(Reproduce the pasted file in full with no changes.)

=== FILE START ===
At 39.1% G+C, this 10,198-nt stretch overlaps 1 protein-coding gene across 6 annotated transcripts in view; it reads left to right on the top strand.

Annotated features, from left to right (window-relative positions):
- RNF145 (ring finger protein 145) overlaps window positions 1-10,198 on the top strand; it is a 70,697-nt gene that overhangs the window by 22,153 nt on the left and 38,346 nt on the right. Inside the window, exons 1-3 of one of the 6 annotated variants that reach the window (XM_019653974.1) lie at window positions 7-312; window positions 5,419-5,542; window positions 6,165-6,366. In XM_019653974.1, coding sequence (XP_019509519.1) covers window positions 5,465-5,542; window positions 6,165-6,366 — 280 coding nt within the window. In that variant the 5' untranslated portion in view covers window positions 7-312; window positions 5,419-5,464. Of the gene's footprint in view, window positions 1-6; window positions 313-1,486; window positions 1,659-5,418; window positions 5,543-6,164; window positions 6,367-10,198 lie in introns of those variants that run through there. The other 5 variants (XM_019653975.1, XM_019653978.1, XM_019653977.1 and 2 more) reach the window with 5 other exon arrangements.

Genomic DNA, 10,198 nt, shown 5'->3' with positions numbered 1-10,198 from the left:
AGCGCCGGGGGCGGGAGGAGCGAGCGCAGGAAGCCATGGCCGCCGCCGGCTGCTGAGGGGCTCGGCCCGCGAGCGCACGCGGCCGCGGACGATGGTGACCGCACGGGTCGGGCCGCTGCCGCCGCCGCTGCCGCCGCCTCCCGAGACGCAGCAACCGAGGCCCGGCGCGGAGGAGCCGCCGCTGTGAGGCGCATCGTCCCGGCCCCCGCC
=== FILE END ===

At 39.1% G+C, this 10,198-nt stretch overlaps 1 protein-coding gene across 6 annotated transcripts in view; it reads left to right on the top strand.

Annotated features, from left to right (window-relative positions):
- RNF145 (ring finger protein 145) overlaps window positions 1-10,198 on the top strand; it is a 70,697-nt gene that overhangs the window by 22,153 nt on the left and 38,346 nt on the right. Inside the window, exons 1-3 of one of the 6 annotated variants that reach the window (XM_019653974.1) lie at window positions 7-312; window positions 5,419-5,542; window positions 6,165-6,366. In XM_019653974.1, coding sequence (XP_019509519.1) covers window positions 5,465-5,542; window positions 6,165-6,366 — 280 coding nt within the window. In that variant the 5' untranslated portion in view covers window positions 7-312; window positions 5,419-5,464. Of the gene's footprint in view, window positions 1-6; window positions 313-1,486; window positions 1,659-5,418; window positions 5,543-6,164; window positions 6,367-10,198 lie in introns of those variants that run through there. The other 5 variants (XM_019653975.1, XM_019653978.1, XM_019653977.1 and 2 more) reach the window with 5 other exon arrangements.

Genomic DNA, 10,198 nt, shown 5'->3' with positions numbered 1-10,198 from the left:
AGCGCCGGGGGCGGGAGGAGCGAGCGCAGGAAGCCATGGCCGCCGCCGGCTGCTGAGGGGCTCGGCCCGCGAGCGCACGCGGCCGCGGACGATGGTGACCGCACGGGTCGGGCCGCTGCCGCCGCCGCTGCCGCCGCCTCCCGAGACGCAGCAACCGAGGCCCGGCGCGGAGGAGCCGCCGCTGTGAGGCGCATCGTCCCGGCCCCCGCC